Exactly what sequence of events led to the death by friendly fire of Army Ranger Pat Tillman —the Arizona Cardinals and Arizona State University athlete who gave up a pro football salary to join the war on terrorism — remains uncertain.
And as long as they are, those who loved and respected Tillman will continue to question whether the Army was completely forthcoming about the death of a national symbol of willingness to serve his country at great sacrifice, compounded by the greatest sacrifice of all.
Tillman’s family announced this week that the Army had lied to them about the circumstances surrounding his death and that it is maintaining a cover-up about it to this day. The Army said it met frequently with family members and told them what they knew at the time they knew it — which in the days after Tillman’s death did not include information that he was killed by friendly fire.
And yet it seems that somebody knew something early on — perhaps those engaged in battle with Tillman that terrible day in April 2004, perhaps some of their superiors. As an investigation reported earlier this month by the Washington Post revealed, Tillman’s comrades knew almost immediately that they had killed him by mistake, and that they later burned his uniform and body armor.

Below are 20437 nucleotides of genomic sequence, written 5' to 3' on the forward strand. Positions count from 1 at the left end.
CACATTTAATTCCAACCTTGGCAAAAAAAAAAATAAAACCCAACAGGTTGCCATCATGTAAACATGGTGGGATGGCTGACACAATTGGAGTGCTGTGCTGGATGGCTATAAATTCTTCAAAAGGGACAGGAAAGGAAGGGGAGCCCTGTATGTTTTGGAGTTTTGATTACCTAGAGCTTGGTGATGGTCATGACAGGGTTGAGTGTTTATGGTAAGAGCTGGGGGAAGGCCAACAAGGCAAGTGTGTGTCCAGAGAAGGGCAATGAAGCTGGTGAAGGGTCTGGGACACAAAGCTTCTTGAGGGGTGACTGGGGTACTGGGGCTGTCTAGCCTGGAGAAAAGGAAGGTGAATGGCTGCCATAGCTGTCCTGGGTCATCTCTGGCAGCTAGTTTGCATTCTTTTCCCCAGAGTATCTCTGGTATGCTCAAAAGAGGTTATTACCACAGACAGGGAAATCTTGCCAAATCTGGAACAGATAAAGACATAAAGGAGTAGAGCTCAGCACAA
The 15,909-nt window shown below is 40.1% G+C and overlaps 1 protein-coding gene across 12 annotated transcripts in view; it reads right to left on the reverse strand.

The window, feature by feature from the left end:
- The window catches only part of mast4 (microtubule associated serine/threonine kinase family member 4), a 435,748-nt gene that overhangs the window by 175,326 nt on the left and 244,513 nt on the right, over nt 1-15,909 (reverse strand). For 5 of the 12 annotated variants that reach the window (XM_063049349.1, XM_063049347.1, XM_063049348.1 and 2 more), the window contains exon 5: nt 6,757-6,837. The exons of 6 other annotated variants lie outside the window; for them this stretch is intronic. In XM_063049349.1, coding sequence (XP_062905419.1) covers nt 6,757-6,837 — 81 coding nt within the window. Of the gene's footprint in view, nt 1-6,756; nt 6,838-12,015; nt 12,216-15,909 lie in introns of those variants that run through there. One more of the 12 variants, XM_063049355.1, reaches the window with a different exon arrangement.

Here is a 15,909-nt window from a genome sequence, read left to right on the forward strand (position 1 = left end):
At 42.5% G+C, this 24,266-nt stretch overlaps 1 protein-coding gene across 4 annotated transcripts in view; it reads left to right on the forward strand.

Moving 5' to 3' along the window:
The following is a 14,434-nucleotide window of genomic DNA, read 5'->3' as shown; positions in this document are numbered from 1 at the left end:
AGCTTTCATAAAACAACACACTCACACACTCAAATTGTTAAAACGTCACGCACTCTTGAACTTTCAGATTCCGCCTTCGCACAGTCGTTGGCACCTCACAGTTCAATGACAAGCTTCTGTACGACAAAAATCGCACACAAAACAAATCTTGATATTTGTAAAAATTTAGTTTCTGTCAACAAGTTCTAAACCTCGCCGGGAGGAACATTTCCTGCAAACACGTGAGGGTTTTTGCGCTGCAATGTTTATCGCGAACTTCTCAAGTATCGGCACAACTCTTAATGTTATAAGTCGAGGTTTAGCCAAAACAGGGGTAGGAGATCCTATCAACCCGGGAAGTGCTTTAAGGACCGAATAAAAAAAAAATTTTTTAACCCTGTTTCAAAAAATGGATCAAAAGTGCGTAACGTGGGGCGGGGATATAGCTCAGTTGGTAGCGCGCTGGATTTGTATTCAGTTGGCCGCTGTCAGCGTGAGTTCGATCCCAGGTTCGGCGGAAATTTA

Within days the truth did become known to top Army officials, the Post said, but they waited to reveal that fact until a formal investigation concluded. Tillman’s father told the Post the Army withheld the information because it might hamper their recruitment efforts. An Army spokesman admitted in a statement that it “made mistakes in reporting the circumstances of his death to the family. … For these, we apologize. We cannot undo those early mistakes.”
An apology is significant and proper. Nonetheless, Army officials owe the family no less than complete candor. If something was wrongly withheld about the truth of Tillman’s death — perhaps based on some degree of embarrassment upon learning that truth — then that information should be made public. Those responsible for any wrongful withholding of information should be held accountable. And if there is any culpability among those whose friendly fire resulted in Tillman’s death on the battlefield, then they should be held accountable as well.
If an independent investigation is the best way to resolve this situation, then so much the better.